Sunday, July 22, 2007

Thoughts from the recent solar conference

I attended the July 9-12 Solar2007 conference in Cleveland, Ohio. This was the third ASES conference I've attended, the last one was in Orlando, FL in 2005.

I told dozens more people about my 3-D solar panel invention, and learned that many people in the industry believe that the installed cost of solar PV systems will likely drop by as much as 50% in the next ten years--the point at which solar PV reaches grid parity in a many large markets. Those cost declines are predicated on incresed production volumes of PV, which require continued favorable regional incentives for several years to come.

Two things struck me at the conference, one is PV product related and the other is transportation related.

Product: Inverter. About 15 months ago my parents were looking into options for incorporating renewables into our family farm operations. At the time we were told that there were two ways to install solar PV into a home 1) off grid w/ batteries 2) on grid w/ net metering (grid-tied). The off-grid requires batteries which boost the total system cost significantly. Of course we have long known that option 1) exits and that it makes sense if you are builing a house far from existing electrical connections. Option 2) was of more interest b/c we are already connected to the grid. One rather unsatifying result (according to the local PV installers) with grid tied, option 2) is that if the grid goes down so does the PV system, even if the sun is out. In other words a $30k investment in energy independence shuts down right when you need it most! In the end my parents tabled the idea of installing PV or wind until we learn more about existing options or the economics become more appealing (which btw our utilities recent 30% price hike seems to have moved us a big step toward). We did decide to invest in solar thermal panels to heat our hot water--we now enjoy guilt free hot showers!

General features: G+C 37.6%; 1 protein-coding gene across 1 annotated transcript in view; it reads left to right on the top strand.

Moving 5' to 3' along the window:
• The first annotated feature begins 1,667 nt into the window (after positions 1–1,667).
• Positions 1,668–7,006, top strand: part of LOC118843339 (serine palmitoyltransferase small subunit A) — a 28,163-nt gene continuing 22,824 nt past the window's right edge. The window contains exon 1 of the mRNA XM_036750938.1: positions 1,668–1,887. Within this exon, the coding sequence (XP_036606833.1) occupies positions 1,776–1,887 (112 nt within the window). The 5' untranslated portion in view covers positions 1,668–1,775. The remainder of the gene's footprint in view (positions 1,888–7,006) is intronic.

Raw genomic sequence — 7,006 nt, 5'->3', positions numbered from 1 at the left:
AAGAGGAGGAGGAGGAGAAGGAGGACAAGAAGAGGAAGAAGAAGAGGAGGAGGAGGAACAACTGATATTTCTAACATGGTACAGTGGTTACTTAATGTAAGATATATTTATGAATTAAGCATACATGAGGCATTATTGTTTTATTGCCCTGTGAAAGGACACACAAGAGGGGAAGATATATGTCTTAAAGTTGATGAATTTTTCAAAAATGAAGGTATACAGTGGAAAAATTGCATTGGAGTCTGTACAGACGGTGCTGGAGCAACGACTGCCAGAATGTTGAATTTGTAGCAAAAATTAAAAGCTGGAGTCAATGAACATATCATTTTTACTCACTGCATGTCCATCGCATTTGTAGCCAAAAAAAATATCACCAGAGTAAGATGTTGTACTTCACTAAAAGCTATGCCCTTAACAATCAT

The story simply illustrates that it would be very nice to have a system that lets you use a few batteries to supply PV power in case of brief emergency power outages, yet still run your meter backward ala net metering program. So I was very excited to learn that OutBack Power Systems offers a "grid-interactive" inverter which allows exactly that. Unlike most inverters which are grid tied, which means they only work if the grid works, the grid interactive inverter allows the system to pull power from either the grid or the batteries and conversly feed power to charge the batteries or if they are full, back onto the grid. Power outages in our rural area occur at least a few times a year mostly as a result of storms knocking a tree/branch into power lines--I am the one responsible for resetting blinking clocks/answering machines etc. and swear I do so once a quarter. Usually the outages are fixed within a couple hours, although even a couple minutes of outage bollix up the clocks/gadgets. I'd certainly be willing to pay a little extra for the utility and convenience of a grid-interactive system, and will lobby hard to make sure our system has this feature once we eventually decide to buy a PV system.